Cathi Helping clients have less churn, and that we can really make a good impact there often. And then among teams on the inside, you know, one source of truth for all. So once we've done some journey mapping and, and provided the evidence based on real exposure, it creates a single source of truth for everyone, including stakeholders, and, and it just, it's like a chord, like you play a chord on the piano, and everything is just like, in harmony. And there's no guessing.
Monique Where you going to make a sound there?
Cathi I was, but I'm tone deaf, so I thought better of it. Yeah, I was thinking of it. I had my fingers in the chord position to play the air piano, but it just didn't, it didn't come out of my mouth. So yeah, so we're obviously very passionate about research and making it affordable and making it a priority. So that if it pays for itself.
Monique You know, because all the things you mentioned, like we could do a stakeholder interview is, I think, a no brainer, we should always do that. Benson, the UX toolkit is so big, that it's really hard to say upfront what you want to do, because it really depends on what you want to achieve, right. And it's not one size fits all. So like I said, when it's a really large scale project, you might pull out a lot of tools to get a bigger picture. But when it's a really small scale company or a small product with, you know, only a small focus, then maybe one or two tools would be enough and would give enough insights already, and that would definitely have the budget align with the size of the project, because, you know, it's the same with building websites. And if I did, it course once with what are they called again, it's not good. I can't remember the name again. It's Australian company that is doing some some coaching stuff for WordPress people, and the guy Troy Dean people may know him in the WordPress space. But he had this comparison about a client who wanted to start up a social media website for fysiotherapists, I think, and it had to be like Facebook, and his budget was $500. Right? So and then you don't really have a realistic goal, because the money that Facebook spends on like, one button to put that in the right position, like how much research goes into that, that would exceed $500 with you know, a measurable amount of money. So I thought those things are good examples. And that's the same with the research part, right? We you don't want to put up the whole toolbox for i don't know i don't want to diminish small projects, you know, but I just want to say that it's ridiculous to do a really big research study and spend a lot of money on something that's small scale. Well and nice for our wallets, but you know.
Cathi Well and and focused, do focused, even if it's a big project, you can break it in and work in an agile way and focus in
Monique Yeah. Because otherwise a major overhaul you wouldn't know what really brought improvement, right? If you do a lot of improvements on a lot of parts, then what was the thing that actually helped improve that experience? So you want to be sure about that.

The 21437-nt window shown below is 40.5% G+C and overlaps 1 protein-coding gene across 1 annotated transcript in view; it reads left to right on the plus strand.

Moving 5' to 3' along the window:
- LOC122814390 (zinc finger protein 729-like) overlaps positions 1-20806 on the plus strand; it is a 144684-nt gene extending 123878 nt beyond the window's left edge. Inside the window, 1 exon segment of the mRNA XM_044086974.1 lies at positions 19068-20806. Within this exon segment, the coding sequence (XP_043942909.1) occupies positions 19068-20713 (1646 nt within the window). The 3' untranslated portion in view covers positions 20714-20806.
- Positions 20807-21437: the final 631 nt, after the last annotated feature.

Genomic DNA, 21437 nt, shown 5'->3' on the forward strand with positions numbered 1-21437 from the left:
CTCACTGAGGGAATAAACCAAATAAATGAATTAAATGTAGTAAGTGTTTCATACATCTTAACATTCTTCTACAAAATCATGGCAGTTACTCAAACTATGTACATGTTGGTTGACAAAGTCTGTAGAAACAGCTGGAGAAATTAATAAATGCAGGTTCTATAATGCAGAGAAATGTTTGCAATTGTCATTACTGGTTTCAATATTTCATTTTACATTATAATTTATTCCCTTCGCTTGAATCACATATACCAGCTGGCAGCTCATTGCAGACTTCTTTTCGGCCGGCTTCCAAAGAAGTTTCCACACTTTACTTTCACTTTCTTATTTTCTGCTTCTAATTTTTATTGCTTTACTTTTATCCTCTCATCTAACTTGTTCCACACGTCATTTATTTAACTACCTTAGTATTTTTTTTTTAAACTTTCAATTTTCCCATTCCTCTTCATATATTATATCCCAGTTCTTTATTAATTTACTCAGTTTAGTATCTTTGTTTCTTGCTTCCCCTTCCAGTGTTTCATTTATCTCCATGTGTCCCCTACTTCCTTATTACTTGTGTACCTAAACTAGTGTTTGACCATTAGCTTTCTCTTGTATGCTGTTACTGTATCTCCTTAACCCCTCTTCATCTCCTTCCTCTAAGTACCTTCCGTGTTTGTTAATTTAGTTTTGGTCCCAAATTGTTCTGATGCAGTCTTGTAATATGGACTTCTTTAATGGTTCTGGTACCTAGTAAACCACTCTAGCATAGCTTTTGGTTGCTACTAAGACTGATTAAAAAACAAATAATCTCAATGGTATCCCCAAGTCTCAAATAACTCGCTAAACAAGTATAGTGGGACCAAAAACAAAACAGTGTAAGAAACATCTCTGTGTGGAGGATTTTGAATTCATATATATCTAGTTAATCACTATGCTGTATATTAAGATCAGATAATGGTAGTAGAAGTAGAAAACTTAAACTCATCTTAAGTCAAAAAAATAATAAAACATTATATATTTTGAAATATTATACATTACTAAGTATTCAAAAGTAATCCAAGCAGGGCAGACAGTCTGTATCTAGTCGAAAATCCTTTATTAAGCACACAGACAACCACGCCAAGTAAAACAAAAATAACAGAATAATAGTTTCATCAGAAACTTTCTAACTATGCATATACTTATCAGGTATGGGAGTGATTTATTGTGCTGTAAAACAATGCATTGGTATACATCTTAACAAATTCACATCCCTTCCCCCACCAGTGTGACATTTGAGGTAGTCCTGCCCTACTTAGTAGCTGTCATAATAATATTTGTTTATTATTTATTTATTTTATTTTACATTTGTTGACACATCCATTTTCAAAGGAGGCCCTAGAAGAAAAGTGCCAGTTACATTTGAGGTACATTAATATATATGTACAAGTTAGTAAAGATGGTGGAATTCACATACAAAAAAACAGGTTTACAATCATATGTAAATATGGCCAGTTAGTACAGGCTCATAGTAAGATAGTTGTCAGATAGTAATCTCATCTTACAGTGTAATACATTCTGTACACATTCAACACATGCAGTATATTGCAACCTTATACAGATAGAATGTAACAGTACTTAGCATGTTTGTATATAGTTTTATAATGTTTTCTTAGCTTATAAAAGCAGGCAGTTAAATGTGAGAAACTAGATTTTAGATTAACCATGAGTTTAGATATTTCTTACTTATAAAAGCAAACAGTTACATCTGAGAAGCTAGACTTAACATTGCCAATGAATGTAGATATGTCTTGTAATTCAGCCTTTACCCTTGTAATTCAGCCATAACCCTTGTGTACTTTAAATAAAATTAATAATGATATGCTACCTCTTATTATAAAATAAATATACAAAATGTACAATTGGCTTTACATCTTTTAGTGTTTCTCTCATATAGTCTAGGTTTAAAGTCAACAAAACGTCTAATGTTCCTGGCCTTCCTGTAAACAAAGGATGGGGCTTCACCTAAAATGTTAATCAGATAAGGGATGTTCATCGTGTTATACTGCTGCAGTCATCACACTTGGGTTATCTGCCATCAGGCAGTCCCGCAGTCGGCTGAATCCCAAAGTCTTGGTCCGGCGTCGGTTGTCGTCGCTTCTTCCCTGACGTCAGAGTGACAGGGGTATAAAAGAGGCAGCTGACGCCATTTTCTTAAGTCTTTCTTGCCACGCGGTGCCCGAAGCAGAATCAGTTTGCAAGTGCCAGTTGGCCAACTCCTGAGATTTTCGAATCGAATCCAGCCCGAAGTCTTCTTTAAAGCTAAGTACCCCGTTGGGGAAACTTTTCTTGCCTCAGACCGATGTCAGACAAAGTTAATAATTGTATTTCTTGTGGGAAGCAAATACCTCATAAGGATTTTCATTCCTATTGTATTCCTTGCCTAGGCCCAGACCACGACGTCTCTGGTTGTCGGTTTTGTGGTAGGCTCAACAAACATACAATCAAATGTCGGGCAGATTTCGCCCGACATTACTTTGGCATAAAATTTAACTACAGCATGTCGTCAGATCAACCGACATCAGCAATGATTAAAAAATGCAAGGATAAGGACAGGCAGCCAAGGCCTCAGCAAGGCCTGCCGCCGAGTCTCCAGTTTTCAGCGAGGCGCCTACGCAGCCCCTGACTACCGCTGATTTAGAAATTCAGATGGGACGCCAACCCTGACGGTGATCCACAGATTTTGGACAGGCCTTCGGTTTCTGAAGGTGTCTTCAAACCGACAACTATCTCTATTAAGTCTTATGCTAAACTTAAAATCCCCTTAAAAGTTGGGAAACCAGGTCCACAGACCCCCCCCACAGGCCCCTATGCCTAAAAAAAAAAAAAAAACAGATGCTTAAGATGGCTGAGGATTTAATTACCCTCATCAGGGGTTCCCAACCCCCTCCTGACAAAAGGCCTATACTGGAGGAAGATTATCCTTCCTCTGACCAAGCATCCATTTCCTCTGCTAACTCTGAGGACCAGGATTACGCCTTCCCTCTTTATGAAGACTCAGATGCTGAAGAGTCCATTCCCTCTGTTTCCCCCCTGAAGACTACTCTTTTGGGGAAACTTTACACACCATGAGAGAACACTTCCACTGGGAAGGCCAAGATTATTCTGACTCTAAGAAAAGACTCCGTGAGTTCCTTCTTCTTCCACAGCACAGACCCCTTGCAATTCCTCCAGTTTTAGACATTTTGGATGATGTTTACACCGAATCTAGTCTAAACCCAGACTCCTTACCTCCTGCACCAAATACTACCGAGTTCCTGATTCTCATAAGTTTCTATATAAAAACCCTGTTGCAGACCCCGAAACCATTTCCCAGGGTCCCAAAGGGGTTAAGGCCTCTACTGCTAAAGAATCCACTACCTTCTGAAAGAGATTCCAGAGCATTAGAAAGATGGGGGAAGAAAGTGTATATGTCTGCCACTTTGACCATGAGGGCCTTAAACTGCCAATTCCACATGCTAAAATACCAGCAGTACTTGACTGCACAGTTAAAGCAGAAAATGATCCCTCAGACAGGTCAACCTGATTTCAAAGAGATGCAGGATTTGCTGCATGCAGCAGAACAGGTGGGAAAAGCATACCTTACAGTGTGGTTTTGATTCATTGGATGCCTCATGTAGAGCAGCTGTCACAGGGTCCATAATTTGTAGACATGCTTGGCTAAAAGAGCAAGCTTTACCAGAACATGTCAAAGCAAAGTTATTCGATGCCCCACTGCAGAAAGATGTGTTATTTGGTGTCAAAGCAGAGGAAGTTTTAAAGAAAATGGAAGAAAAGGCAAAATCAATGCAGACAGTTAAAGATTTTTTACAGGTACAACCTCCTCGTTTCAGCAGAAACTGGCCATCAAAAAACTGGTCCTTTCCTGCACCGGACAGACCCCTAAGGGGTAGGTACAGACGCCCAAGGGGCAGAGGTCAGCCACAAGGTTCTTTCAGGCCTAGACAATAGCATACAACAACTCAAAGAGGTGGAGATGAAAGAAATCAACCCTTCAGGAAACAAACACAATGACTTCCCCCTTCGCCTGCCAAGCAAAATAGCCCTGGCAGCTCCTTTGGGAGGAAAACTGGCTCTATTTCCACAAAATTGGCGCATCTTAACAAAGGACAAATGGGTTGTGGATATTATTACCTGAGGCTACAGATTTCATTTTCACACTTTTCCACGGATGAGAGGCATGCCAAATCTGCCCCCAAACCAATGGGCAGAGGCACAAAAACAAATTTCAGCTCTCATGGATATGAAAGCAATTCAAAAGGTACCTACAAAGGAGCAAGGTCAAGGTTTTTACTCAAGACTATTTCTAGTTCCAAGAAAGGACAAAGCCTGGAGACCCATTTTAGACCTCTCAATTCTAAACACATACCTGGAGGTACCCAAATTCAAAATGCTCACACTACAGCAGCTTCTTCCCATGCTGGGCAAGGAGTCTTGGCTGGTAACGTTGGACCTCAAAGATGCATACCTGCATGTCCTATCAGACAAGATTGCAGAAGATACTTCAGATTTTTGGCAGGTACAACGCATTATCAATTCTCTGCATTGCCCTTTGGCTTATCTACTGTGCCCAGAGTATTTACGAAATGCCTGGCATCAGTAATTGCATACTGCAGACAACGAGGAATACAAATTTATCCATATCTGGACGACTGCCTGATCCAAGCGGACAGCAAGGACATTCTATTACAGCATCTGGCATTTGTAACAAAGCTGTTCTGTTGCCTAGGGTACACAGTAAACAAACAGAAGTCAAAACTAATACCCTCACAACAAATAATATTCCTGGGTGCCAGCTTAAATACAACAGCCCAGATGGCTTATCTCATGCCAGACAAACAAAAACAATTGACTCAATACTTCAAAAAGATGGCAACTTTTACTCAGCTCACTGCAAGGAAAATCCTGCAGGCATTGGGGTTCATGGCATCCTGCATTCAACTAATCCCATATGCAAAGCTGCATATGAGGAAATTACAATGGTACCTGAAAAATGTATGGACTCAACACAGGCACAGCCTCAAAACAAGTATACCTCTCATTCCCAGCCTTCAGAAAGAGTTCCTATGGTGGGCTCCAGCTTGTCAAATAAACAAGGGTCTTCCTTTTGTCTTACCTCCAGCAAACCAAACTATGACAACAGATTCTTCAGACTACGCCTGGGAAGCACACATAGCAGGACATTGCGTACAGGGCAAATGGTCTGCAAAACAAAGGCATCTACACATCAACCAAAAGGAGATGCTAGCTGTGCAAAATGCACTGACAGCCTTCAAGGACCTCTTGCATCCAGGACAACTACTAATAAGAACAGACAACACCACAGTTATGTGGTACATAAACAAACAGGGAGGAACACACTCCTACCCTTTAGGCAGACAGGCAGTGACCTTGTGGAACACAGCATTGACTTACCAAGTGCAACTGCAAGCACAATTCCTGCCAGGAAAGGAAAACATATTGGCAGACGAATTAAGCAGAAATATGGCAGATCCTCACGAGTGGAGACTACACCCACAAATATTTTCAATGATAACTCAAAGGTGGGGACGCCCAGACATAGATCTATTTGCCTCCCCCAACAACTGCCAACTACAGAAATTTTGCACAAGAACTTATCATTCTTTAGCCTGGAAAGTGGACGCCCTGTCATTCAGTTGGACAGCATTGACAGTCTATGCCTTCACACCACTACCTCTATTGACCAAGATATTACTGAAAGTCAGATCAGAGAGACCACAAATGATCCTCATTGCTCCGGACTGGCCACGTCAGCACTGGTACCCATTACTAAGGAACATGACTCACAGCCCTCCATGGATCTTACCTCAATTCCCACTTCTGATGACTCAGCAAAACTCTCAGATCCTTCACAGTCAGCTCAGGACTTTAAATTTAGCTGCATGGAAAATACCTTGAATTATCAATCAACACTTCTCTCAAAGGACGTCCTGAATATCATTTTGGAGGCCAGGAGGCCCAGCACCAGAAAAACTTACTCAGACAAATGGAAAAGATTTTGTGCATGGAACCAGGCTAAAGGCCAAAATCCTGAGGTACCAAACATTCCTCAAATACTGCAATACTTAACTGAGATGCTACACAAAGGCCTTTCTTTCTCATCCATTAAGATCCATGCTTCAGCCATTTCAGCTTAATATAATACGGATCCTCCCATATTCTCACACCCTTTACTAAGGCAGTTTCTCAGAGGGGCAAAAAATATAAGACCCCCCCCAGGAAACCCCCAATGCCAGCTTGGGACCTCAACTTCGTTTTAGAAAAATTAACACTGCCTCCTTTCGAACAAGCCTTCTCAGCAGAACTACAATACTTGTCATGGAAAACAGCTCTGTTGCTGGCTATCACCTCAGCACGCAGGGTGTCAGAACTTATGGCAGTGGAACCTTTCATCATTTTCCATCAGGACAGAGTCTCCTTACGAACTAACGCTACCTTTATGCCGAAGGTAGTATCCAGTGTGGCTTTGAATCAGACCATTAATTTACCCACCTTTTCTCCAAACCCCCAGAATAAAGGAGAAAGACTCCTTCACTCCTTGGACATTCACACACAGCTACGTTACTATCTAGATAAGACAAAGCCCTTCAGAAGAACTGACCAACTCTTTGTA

Jackie No matter what size the project, right, you're still going to have basically three components to it. So you're going to have that understanding part, right? Which is your research, the Why get get all of that information. And then you can have that creative part where you take that information, and then you design something. And then finally, you're going to build it right. So there's that, you know, the, the creative, the build, and then understanding the why at the beginning, and that kind of sums up the whole project. So it doesn't matter what size the project is, you still kind of need those three pieces, even if they're very, very small pieces to make the whole pie.
Monique Mm hmm. Yeah, in university, I used to work with a PDAC cycle or a PAC cycle? Yeah. And because she said you build it in the end, but then it's Plan, Do, Act, Check. And it's sort of you get a lot of these circles, circular models, so you plan for it. So first, it would be like getting the information. You do the research, you act, right, you build it, and then you check because you have to validate if all the things you've been doing, actually did do improvements as users as for the client, as far us so I'd say it's it's an iteration that you keep working on? It's, I mean, working in the tech world in digital environments, it's it's never done, right.
Jackie That's right. Yeah. Yeah, measuring a B testing. So it's that same pie, it just rotates around? Mm hmm.
Monique Yes, yeah. This is where the subtitles would say heavy nodding.
Cathi I think to circle back to, you know, why it's important to include research is that it's important for both the development process in the building and the entrepreneurial part of the work. But it's also important for the business goals. And you know, the stakeholders have slightly different needs, but they're consistent needs. And when when this is done well, they can sleep good at night, they can impress their colleagues, everything works well, they can unlock budget for other opportunities, like internal resources of any kind. So yeah, I guess that's my final thought is like, impress your colleagues, and everyone will thank you for the job you're doing if you do good research! [Laughter]